Expansion is an inevitable part of running any kind of production facility that’s supposed to survive in the long run. Sure, there are some minor exceptions where a single facility might be able to remain relatively fixed in size over time without going under, but those are usually linked to some very specific circumstances. It’s not something you should count on in most cases.
And when it comes to expansion, there’s always the issue of risk that needs to be addressed. Investing in new equipment for your current plant or building a completely new one; both come with some serious strings attached, and they are actions that should not be taken lightly.
Is an Expansion Actually Necessary?
The first question you need to ask is whether this expansion is actually necessary in the current situation. In many cases, you might spot opportunities to postpone the process until you’ve been able to build up a better resource base to deal with the requirements of the expansion process. In other cases, you might come to the opposite realization – that you’re a bit overdue on doing this.
The Importance of Modularity
If you’ve been maintaining a modular approach to the design of your facilities (and the organization itself), expanding should be a bit less problematic than it is for most. After all, in a well-designed organization, you’re just adding new building blocks to an already familiar structure. Ideally, there should be no interference between your new components and old ones.
However, that’s the ideal case. In reality, even if you’ve designed your facility in a modular manner, your new ideas may still not be perfectly compatible with the current structure. This is especially true if the expansion is supposed to implement something completely new to your facilities.
Verifying Supply Channels
You should also ensure that your expanded facility will have the appropriate level of support in terms of resources and services. Check to see if your currently established partners will be able to service the new area that you’re considering. If not, try to establish the important partnerships early on before you’ve even started working on your new facility.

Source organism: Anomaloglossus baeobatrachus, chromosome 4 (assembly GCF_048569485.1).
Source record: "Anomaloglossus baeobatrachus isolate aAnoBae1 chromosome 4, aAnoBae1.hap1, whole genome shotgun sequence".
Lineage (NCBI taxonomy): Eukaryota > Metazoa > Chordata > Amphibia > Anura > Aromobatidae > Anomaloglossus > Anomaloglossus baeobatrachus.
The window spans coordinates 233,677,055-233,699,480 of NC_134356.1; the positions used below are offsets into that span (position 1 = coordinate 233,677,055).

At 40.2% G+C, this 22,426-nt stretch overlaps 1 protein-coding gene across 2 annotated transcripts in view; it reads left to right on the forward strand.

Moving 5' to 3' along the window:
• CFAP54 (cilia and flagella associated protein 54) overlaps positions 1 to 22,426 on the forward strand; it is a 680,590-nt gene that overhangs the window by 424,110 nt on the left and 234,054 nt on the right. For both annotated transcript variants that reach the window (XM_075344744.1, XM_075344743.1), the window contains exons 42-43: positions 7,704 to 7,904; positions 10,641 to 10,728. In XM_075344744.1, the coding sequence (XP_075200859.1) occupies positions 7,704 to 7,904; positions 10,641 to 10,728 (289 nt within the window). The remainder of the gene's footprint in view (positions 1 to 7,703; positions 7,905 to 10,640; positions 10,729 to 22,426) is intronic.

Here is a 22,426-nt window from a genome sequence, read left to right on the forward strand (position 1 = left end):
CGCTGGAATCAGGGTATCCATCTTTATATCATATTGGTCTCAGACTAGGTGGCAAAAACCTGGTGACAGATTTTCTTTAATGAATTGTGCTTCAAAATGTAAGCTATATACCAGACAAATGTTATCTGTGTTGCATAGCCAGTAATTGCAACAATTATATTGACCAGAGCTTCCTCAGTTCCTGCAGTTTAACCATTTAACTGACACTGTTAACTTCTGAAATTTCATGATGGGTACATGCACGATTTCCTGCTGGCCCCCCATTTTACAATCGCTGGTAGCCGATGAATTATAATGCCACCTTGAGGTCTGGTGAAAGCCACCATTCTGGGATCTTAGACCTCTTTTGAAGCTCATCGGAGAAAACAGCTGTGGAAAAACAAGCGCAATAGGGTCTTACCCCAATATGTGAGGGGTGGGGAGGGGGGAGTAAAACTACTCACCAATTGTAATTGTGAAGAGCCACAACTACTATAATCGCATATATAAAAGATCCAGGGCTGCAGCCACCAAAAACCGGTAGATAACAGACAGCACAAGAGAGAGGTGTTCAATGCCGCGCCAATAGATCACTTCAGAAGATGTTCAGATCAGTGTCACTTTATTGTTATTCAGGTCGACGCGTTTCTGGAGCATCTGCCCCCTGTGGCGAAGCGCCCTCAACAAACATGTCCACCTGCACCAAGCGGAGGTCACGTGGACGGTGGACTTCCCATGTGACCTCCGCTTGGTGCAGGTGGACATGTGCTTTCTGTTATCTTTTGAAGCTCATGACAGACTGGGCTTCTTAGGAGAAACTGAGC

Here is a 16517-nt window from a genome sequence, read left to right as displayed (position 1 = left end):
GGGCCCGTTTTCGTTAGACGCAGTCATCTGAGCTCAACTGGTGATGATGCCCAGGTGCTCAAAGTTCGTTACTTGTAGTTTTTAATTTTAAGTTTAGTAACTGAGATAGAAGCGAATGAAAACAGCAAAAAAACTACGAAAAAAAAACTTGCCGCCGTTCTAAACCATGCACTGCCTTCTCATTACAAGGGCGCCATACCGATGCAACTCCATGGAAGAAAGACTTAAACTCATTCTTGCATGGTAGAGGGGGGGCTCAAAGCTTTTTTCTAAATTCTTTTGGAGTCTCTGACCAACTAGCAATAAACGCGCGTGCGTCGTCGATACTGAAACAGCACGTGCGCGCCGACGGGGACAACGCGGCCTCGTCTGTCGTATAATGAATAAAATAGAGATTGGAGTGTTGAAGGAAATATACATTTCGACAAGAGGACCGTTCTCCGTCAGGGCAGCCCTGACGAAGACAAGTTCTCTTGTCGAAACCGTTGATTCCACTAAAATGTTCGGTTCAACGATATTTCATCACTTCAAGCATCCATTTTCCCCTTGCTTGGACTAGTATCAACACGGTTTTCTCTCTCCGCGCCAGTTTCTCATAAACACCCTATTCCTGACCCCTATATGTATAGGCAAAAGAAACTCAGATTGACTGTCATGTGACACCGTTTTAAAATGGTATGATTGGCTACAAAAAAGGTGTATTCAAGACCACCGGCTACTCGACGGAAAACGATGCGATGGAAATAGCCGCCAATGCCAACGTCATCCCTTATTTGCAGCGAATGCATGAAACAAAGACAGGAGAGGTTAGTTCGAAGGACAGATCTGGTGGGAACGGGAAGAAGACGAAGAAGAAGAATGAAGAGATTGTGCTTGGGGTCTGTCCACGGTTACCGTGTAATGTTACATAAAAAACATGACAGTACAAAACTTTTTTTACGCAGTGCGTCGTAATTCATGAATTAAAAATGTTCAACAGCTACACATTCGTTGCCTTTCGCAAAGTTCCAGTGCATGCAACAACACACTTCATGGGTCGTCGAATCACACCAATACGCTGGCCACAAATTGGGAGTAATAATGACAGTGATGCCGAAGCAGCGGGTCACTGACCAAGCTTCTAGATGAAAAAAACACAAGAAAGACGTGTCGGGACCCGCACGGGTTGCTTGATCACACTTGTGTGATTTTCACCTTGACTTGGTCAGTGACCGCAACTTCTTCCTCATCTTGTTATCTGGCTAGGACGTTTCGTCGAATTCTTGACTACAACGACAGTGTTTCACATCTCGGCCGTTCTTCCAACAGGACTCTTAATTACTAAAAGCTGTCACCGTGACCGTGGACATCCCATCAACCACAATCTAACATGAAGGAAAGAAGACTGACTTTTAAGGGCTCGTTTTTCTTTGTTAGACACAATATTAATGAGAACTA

You’ll want to take this approach to pretty much every company you’re partnering. From your service suppliers to more specialized manufacturing partners, everyone should be evaluated in detail to ensure that your new facility will have sufficient support. When it comes to more specific partnerships, like medical manufacturing companies, for example, you might need to start the process very early on to ensure that you’ll be able to find the right partners in the end. It might turn out that everyone who could potentially service you in your desired area is busy working with others.
Cost and Benefit Analysis
Now is a good time to perform an in-depth cost and benefit analysis on the new facility. Once you’ve figured out how easy it will be to integrate with your existing locations, and you know how the situation looks in terms of potential partnerships, you should be able to figure out whether this is a viable move in financial terms or not.
Expanding a facility of any type comes down to a combination of planning and experience. Understanding how your organization works on every level is important, and it’s something you should never stop improving.